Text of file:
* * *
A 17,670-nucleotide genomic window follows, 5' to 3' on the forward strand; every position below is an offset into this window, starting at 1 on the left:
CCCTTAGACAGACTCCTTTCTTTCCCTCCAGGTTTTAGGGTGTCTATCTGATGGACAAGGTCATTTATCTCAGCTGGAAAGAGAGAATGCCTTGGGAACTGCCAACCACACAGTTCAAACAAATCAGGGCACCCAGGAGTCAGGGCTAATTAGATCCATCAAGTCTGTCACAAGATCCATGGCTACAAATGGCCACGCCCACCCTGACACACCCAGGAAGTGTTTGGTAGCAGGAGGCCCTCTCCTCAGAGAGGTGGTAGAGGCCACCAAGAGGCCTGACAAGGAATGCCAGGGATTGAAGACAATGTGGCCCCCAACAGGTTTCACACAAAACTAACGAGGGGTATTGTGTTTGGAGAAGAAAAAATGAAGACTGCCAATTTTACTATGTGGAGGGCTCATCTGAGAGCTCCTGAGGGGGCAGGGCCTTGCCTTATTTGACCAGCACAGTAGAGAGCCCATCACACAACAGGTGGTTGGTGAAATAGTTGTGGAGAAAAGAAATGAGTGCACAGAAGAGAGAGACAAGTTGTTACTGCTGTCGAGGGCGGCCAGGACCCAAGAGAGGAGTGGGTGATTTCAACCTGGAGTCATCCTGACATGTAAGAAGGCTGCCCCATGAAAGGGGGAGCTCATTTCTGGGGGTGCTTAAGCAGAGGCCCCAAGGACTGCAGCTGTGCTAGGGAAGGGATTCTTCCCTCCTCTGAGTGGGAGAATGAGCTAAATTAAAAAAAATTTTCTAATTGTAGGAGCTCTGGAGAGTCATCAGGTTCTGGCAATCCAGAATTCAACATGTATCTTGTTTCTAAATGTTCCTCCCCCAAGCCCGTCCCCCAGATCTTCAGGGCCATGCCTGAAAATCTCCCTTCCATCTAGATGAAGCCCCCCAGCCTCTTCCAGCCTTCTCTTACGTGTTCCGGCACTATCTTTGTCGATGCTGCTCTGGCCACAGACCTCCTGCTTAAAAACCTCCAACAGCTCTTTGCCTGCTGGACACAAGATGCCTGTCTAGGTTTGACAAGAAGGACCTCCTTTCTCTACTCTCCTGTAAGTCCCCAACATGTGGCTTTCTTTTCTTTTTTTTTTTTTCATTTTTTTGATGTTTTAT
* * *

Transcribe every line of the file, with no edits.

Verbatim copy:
A 17,670-nucleotide genomic window follows, 5' to 3' on the forward strand; every position below is an offset into this window, starting at 1 on the left:
CCCTTAGACAGACTCCTTTCTTTCCCTCCAGGTTTTAGGGTGTCTATCTGATGGACAAGGTCATTTATCTCAGCTGGAAAGAGAGAATGCCTTGGGAACTGCCAACCACACAGTTCAAACAAATCAGGGCACCCAGGAGTCAGGGCTAATTAGATCCATCAAGTCTGTCACAAGATCCATGGCTACAAATGGCCACGCCCACCCTGACACACCCAGGAAGTGTTTGGTAGCAGGAGGCCCTCTCCTCAGAGAGGTGGTAGAGGCCACCAAGAGGCCTGACAAGGAATGCCAGGGATTGAAGACAATGTGGCCCCCAACAGGTTTCACACAAAACTAACGAGGGGTATTGTGTTTGGAGAAGAAAAAATGAAGACTGCCAATTTTACTATGTGGAGGGCTCATCTGAGAGCTCCTGAGGGGGCAGGGCCTTGCCTTATTTGACCAGCACAGTAGAGAGCCCATCACACAACAGGTGGTTGGTGAAATAGTTGTGGAGAAAAGAAATGAGTGCACAGAAGAGAGAGACAAGTTGTTACTGCTGTCGAGGGCGGCCAGGACCCAAGAGAGGAGTGGGTGATTTCAACCTGGAGTCATCCTGACATGTAAGAAGGCTGCCCCATGAAAGGGGGAGCTCATTTCTGGGGGTGCTTAAGCAGAGGCCCCAAGGACTGCAGCTGTGCTAGGGAAGGGATTCTTCCCTCCTCTGAGTGGGAGAATGAGCTAAATTAAAAAAAATTTTCTAATTGTAGGAGCTCTGGAGAGTCATCAGGTTCTGGCAATCCAGAATTCAACATGTATCTTGTTTCTAAATGTTCCTCCCCCAAGCCCGTCCCCCAGATCTTCAGGGCCATGCCTGAAAATCTCCCTTCCATCTAGATGAAGCCCCCCAGCCTCTTCCAGCCTTCTCTTACGTGTTCCGGCACTATCTTTGTCGATGCTGCTCTGGCCACAGACCTCCTGCTTAAAAACCTCCAACAGCTCTTTGCCTGCTGGACACAAGATGCCTGTCTAGGTTTGACAAGAAGGACCTCCTTTCTCTACTCTCCTGTAAGTCCCCAACATGTGGCTTTCTTTTCTTTTTTTTTTTTTCATTTTTTTGATGTTTTAT